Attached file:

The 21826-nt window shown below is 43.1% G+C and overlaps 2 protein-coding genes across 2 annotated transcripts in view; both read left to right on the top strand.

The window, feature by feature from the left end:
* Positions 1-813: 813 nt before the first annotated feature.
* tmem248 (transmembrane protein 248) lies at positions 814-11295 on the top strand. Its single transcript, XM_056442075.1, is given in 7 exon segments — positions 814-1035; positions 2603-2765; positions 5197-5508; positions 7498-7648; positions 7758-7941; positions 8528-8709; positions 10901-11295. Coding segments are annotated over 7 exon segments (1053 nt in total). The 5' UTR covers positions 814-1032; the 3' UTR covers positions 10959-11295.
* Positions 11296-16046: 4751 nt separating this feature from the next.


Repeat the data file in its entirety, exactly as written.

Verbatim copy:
The 21826-nt window shown below is 43.1% G+C and overlaps 2 protein-coding genes across 2 annotated transcripts in view; both read left to right on the top strand.

The window, feature by feature from the left end:
* Positions 1-813: 813 nt before the first annotated feature.
* tmem248 (transmembrane protein 248) lies at positions 814-11295 on the top strand. Its single transcript, XM_056442075.1, is given in 7 exon segments — positions 814-1035; positions 2603-2765; positions 5197-5508; positions 7498-7648; positions 7758-7941; positions 8528-8709; positions 10901-11295. Coding segments are annotated over 7 exon segments (1053 nt in total). The 5' UTR covers positions 814-1032; the 3' UTR covers positions 10959-11295.
* Positions 11296-16046: 4751 nt separating this feature from the next.